There are a lot of complicated cultural implications once you start talking LDS and I really applaud the LDS couples who have been featured on APW as graduates. People can be particularly harsh about Mormons so there are quite a few sort of closet Mormons. Just because the constant debate and judgement gets exhausting. It’s nice to see good representatives of the religion putting themselves out there.

  • I think the hardest part about getting married young is dealing with the “it’s just puppy love” people, as Ashlyn described. They all think “why can’t they just wait?” “what’s the rush?”

    Although my fiance and I are taking a long engagement for ourselves, it’s different for everyone. My great-grandparents celebrated their 53rd anniversary before my grandpa passed away, and they got married at 18 after 3 dates over 2 months!

    No one can tell you what you’re feeling or what you’re prepared for, maturity-wise. From this little time we got to spend with Ashlyn, I can’t see why anyone would’ve been against her and Miles getting married!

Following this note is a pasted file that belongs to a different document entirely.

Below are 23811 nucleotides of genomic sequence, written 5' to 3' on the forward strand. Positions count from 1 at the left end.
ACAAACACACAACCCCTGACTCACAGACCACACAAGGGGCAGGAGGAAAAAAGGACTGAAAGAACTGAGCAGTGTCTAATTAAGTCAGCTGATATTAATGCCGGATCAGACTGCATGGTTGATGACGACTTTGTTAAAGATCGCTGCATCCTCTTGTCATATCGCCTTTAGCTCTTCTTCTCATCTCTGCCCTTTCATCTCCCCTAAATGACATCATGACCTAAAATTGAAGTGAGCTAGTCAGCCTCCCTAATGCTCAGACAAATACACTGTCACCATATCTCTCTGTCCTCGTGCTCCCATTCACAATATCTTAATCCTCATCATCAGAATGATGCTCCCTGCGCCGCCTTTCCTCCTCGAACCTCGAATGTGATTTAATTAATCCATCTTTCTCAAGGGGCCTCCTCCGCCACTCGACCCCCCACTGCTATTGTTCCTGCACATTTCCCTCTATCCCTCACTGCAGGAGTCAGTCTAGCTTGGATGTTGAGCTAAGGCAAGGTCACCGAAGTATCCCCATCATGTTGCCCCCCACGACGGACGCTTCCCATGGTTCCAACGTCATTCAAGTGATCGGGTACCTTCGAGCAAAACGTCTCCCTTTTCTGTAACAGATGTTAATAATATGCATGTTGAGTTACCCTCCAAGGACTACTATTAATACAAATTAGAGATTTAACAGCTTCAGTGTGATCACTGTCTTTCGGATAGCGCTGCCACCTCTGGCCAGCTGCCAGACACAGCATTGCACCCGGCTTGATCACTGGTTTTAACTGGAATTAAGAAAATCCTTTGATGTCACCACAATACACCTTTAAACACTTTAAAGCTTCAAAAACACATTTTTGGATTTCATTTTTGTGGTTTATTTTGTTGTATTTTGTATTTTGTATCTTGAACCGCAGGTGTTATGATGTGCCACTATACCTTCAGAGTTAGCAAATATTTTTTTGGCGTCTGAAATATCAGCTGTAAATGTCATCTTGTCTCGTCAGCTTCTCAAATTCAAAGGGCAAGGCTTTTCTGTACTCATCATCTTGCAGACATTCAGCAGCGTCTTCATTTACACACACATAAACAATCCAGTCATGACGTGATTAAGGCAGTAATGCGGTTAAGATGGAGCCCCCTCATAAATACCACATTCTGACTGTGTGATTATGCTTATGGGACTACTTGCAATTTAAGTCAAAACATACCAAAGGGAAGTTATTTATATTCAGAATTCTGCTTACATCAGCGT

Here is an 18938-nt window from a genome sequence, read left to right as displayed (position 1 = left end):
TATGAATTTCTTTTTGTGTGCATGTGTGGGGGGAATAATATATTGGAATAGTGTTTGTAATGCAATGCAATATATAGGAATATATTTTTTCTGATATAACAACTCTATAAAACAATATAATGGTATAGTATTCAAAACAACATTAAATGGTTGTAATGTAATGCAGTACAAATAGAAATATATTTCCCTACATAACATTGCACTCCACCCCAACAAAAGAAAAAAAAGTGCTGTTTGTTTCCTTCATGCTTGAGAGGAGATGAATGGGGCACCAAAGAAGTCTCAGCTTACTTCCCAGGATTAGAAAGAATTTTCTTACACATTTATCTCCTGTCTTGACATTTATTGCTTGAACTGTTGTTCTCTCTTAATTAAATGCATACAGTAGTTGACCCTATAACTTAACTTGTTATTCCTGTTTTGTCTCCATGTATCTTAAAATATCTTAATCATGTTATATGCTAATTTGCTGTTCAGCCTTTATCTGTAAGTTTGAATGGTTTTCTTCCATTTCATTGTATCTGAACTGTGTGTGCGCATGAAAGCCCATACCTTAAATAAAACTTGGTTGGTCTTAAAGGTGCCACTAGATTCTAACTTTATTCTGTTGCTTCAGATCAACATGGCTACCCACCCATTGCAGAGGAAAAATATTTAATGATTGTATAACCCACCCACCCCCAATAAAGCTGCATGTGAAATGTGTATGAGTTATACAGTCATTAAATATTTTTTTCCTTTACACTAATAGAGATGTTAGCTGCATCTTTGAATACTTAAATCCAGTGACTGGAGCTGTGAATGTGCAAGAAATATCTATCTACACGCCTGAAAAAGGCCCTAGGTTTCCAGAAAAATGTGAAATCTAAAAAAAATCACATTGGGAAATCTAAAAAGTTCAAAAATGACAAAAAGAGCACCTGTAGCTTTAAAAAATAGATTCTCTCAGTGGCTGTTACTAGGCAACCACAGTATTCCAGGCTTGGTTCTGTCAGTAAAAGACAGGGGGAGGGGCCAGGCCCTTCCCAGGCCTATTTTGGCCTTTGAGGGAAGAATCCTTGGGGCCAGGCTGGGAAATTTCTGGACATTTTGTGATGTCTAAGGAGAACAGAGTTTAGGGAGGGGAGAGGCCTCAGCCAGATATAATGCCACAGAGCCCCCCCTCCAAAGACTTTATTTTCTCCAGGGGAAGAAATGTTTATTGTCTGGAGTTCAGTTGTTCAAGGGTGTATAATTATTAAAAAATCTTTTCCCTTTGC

• Erika

    On a completely visual note, I ADORE that dress.

  • peanut

    Thank you Ashlyn! I feel that a lot of your insight is valuable for me and my partner as well; even though we are 28 and 30, we got engaged after 5 months of dating and there were definitely a lot of haters. It’s true that when you know you know – especially for us commitment-minded decisive peeps! – and that those who love you and have your best interests in mind will stand by you and help string up your lights. Our “unconventional” engagement has also paved the way for us to do other “crazy” stuff like walk down the aisle hand-in-hand and not want kids until our mid-30s. It’s awesome to do your own thing together.

  • joanne

    sorry, but i’m a believer that in this day and age… you should be able to legally drink the champagne toast at your own wedding! but good luck!

    • Maddie

      Perhaps we should just lower the drinking age to 18? :)